Also, might anyone know if Steve Dickinson can/will/might/has prepare a replacement serial number plate?


    Thanks for your assistance.


    Be Well,



  8. Hello Becky,


    I am fortunate to be the custodian of your concertina's older "twin" sibling (31203 - 2nd July, 1926).

    In my experience, it has required nothing different than my Amboyna.

    Either, I'm lucky or it's not any more demanding than the usual proper care and feeding.

    They are truly lovely "creatures" - literally and figuratively - as they are genuine tortoise shell.

    I sent mine across the water (I'm in Colorado, USA) for a complete going over by Steve Dickinson and had no problems with the CITES matter.

    I did include multiple copies of the Horniman/Dickinson ledgers and a written explanation of the reasons for it's transit.

    Perhaps, because it was going back to Wheatstone helped.

    Enjoy and


    Be Well,



  9. Hello Chris,


    Your concern is very well founded.


    Fortunately, since being in my possession, the Horniman ledgers and its papers have served it well and kept it quite safe from the irrational and narrow-minded extremists who would destroy anything composed of tortoise.


    According to the Horniman ledgers, this concertina was made long before the turtles were endangered and long before the CITES treaty was ever conceived. July 1926, to be precise.


    By the time of the CITES treaty, the original owner had played it in the Labor Union Halls and the Workmen's Circle Socials in New York City for nearly 50 years.


    It is truly sad that due to the egregious behavior of profiteers subsequent to its creation, the concertina's own existence is endangered and imperiled by those that would prefer to destroy-on-principle rather than protect and preserve something so extraordinary.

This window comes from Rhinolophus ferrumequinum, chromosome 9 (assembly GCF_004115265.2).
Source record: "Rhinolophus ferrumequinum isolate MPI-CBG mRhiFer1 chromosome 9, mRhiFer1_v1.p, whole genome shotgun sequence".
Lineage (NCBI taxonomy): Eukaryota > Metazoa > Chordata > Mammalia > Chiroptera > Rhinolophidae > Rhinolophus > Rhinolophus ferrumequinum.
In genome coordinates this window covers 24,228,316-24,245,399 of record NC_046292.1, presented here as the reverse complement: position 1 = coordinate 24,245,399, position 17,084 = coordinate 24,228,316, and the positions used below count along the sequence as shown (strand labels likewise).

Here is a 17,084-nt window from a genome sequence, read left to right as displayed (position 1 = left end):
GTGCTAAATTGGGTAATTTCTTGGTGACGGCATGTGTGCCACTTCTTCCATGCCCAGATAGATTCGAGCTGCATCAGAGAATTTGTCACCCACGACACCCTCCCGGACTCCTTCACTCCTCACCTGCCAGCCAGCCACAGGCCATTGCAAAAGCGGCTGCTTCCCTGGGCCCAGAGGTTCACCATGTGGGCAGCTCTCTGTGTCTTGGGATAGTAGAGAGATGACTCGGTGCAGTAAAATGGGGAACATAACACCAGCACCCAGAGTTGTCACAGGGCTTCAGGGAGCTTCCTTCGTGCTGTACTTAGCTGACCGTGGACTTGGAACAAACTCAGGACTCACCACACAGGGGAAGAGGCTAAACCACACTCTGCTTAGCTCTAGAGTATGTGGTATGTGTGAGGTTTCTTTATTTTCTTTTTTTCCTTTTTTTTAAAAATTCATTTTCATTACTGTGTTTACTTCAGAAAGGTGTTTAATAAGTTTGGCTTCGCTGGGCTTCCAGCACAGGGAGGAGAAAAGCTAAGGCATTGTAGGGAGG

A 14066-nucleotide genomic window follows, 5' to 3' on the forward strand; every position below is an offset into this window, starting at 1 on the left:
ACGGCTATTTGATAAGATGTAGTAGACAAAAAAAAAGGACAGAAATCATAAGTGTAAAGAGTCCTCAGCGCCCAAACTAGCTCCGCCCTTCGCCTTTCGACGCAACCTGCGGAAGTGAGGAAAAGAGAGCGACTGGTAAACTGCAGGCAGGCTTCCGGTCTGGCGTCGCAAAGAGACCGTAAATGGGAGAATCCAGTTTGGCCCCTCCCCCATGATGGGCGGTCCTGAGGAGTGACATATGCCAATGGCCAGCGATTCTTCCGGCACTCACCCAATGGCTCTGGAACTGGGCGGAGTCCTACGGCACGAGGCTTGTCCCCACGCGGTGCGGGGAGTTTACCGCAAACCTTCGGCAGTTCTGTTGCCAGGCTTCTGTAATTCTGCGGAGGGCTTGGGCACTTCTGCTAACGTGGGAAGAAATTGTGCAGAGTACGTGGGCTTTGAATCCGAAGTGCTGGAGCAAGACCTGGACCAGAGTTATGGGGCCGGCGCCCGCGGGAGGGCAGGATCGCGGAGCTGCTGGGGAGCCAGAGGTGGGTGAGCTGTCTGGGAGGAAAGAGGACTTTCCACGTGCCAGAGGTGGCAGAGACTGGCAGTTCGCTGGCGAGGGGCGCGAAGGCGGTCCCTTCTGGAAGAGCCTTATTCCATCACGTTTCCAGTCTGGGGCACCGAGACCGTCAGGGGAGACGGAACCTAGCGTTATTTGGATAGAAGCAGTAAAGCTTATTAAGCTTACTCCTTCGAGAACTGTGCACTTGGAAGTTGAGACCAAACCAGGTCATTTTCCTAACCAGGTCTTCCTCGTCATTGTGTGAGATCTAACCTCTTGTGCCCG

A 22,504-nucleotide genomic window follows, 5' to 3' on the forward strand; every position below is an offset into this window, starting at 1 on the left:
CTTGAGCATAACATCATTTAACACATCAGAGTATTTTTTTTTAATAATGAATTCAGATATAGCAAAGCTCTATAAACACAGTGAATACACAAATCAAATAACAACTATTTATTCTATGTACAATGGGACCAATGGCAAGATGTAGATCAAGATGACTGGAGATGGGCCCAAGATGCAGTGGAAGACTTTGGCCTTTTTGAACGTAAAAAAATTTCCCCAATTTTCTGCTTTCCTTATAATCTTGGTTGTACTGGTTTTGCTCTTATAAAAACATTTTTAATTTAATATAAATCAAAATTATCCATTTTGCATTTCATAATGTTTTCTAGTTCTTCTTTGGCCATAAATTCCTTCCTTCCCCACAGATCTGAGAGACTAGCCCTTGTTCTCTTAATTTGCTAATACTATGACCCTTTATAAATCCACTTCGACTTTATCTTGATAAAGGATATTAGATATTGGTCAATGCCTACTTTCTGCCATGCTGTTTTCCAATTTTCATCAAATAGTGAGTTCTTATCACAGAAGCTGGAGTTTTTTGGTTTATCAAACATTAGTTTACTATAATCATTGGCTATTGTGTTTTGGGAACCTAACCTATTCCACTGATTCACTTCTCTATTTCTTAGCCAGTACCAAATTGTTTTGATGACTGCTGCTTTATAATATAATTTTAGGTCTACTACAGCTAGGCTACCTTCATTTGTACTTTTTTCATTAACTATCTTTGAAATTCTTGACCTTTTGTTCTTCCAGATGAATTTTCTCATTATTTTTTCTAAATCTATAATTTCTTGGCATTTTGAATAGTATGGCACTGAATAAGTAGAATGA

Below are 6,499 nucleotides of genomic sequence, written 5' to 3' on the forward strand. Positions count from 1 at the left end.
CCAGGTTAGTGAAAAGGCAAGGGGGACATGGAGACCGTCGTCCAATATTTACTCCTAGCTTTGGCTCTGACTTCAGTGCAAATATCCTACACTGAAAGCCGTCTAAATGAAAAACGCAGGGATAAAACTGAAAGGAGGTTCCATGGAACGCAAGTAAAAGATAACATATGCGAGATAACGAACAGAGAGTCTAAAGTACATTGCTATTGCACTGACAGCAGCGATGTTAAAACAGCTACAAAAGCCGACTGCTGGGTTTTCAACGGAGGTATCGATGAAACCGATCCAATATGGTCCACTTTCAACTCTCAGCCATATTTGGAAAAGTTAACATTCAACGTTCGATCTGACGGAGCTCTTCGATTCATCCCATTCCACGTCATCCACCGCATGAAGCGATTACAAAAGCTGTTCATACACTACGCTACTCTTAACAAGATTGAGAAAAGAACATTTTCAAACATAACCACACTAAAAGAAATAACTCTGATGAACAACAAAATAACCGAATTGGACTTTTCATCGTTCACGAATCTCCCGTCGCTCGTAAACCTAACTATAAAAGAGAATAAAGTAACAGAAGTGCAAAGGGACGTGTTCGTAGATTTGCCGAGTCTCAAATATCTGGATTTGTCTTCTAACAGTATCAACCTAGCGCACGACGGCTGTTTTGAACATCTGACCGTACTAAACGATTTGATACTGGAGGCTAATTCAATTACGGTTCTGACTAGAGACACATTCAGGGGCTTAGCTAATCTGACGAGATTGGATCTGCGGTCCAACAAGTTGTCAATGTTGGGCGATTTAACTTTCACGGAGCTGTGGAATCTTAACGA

Stepping down from my soapbox, now.


    Having said all of that, any change in possession of this exquisite concertina will have to be conducted in person. Aside from the customs issues, the concertina is just too precious and valuable to be subjected to the abuses and potential damage that comes with shipping.


    For an amount similar to that of overnight shipping and insurance, an airline ticket to Denver can be procured. And in doing so, both the instrument and the majesty of the Rocky Mountains can be experienced first hand.


    Thanks, again, Chris, for mentioning this. I sometimes forget that not everyone has become as familiar with this matter as I have.


    Be Well,



  10. Hello Simon,


    Might my Wheatstone Aeola Tortoiseshell #31203 be of interest?

    Superb instrument in every way. Completely gone-over by Steve Dickinson.

    I purchased it in exceptional condition from the family of the original owner who played it in concertina bands and simchas throughout his lifetime in New York City.


    Be Well,


    Dan Stenersen

    Colorado, USA

  11. Hello All,


    I am seeking a chromatic button accordion - Russian B-system bayan for an elderly gentleman who is desperate to play again.

    He is 80+ years old, speaks little English, and misses his accordion -which he left behind when he immigrated - very much.

    It is my understanding from his therapist and interpreter that he was very accomplished in his day and it would be profoundly beneficial for him to play again.


    I am concerned about the weight, but I think we can overcome that.


    In speaking with him today, he would be overjoyed with any 3, 4, or 5-row treble and any bass of 72 or more.


    As I know next to nothing about these, I am inviting anyone's assistance and counsel. I do know that it needs to be a B-system Bayan layout.


    I would prefer to purchase a used one in very good or better condition as I will personally be funding the purchase.


    Thanks to any and all.


    Be Well,


    Dan (Stenersen)

    Colorado, USA

  12. Hello David,


    I have this one.

    It is black.


    inside measurements =

    8" side-to-side

    7-3/8" front-to-back

    5-1/2" top-to-bottom


    I do not remember how or when it came to me.


    Best wishes to all for your holiday season.


    Be Well,